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Originally published June 29, 2014 at 3:48 PM | Page modified June 29, 2014 at 9:01 PM

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Pride Parade draws stars, thousands to downtown Seattle

The planned appearance of a venerable actor and a surprise visit by a Seattle international rap star were among highlights of the 2014 Seattle Pride Parade, drawing thousands to downtown Seattle on Sunday.


Seattle Times staff reporter

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The planned appearance of a venerable actor and a surprise visit by a Seattle international rap star were among highlights of the 2014 Seattle Pride Parade, drawing thousands to downtown Seattle on Sunday.

Celebrity Grand Marshal George Takei, best known for his work as “Star Trek’s” Hikara Sulu, helmsman of the USS Enterprise, basked in the affection of the crowd that lined Fourth Avenue downtown for several hours.

In remarks before the parade, Takei, who is gay, congratulated Seattle and Washington state for progress on rights of gays and lesbians. He cited last year’s same-sex wedding of Mayor Ed Murray as “a fantabulous landmark in American political history.”

Some of the loudest cheers along the parade route were for Seattle-based rapper Macklemore, a supporter of gay and lesbian rights. His appearance had not been announced in advance.

The mood was upbeat as the crowd welcomed local grand marshals Murray and King County Executive Dow Constantine, the latter credited with signing the first same-sex-marriage licenses in Washington state.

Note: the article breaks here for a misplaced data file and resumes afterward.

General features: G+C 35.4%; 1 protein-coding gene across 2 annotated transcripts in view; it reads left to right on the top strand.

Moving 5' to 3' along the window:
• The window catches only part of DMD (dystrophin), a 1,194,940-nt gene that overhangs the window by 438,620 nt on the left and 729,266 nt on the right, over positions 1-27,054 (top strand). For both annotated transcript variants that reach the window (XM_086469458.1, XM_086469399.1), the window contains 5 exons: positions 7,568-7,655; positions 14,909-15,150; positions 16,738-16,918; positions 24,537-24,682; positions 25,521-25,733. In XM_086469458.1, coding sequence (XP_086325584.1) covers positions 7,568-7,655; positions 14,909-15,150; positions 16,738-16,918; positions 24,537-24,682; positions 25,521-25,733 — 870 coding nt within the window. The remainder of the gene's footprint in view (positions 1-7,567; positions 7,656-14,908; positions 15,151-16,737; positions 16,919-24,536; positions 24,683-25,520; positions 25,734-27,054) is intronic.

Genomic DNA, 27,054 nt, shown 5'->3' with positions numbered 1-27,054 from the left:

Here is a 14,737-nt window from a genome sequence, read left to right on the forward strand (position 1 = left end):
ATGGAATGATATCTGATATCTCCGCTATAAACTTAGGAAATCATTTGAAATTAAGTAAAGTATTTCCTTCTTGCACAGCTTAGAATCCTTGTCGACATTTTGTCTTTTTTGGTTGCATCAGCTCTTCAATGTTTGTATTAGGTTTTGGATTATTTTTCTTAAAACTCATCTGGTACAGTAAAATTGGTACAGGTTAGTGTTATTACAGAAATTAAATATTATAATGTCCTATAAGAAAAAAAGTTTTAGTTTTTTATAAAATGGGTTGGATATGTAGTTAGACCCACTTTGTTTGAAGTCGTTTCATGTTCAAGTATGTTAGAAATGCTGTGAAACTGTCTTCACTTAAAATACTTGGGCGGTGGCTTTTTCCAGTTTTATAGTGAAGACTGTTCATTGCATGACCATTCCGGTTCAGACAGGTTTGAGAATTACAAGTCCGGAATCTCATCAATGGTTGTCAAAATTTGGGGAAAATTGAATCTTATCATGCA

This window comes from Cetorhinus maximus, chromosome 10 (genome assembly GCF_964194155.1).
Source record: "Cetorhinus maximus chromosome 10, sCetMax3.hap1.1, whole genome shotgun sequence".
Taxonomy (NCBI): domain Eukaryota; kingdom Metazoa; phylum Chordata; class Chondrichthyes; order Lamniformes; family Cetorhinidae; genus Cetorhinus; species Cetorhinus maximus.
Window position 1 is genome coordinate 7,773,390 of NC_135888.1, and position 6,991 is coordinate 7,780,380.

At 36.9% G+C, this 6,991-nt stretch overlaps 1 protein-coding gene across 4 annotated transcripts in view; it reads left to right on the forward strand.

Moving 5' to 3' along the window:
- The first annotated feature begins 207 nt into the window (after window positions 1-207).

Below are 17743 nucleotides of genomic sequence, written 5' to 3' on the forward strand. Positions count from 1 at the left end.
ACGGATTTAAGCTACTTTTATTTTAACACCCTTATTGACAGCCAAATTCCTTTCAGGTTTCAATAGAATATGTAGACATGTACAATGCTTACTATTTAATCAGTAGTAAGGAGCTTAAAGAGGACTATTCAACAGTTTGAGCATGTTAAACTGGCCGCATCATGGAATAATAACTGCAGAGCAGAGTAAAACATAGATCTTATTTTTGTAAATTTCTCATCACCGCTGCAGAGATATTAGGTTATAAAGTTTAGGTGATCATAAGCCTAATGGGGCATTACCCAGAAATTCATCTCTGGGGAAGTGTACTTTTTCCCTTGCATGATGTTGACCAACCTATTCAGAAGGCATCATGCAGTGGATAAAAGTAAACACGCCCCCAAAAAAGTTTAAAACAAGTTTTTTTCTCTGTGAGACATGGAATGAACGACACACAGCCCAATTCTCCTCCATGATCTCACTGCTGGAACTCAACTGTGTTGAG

Seattle’s new police chief, Kathleen O’Toole, participated in the parade, and some police officers posed for photos with members of the crowd.

More than one speaker contrasted the atmosphere at this march with the bold pioneering of the city’s first gay-pride march in 1974.

On Sunday, in a tense moment before the start of the parade, about a dozen people appeared carrying signs warning the crowd to repent and change their sinful ways.

After some brief shoving between the two sides in the street, the counter-demonstrators were allowed to pass, and police accompanied them from the parade route.

One of the parade emcees, a drag performer, said the appearance of the religious conservatives demonstrates why events such as the Pride Parade continue to be needed.

The nearly 200 entries in the parade included not just organizations formed specifically to support gays, lesbian and transgendered people, but many other sources of support such as health-care providers, labor unions, educational and civic groups, large employers and area businesses.

Jack Broom: jbroom@seattletimes.com or 206-464-2222



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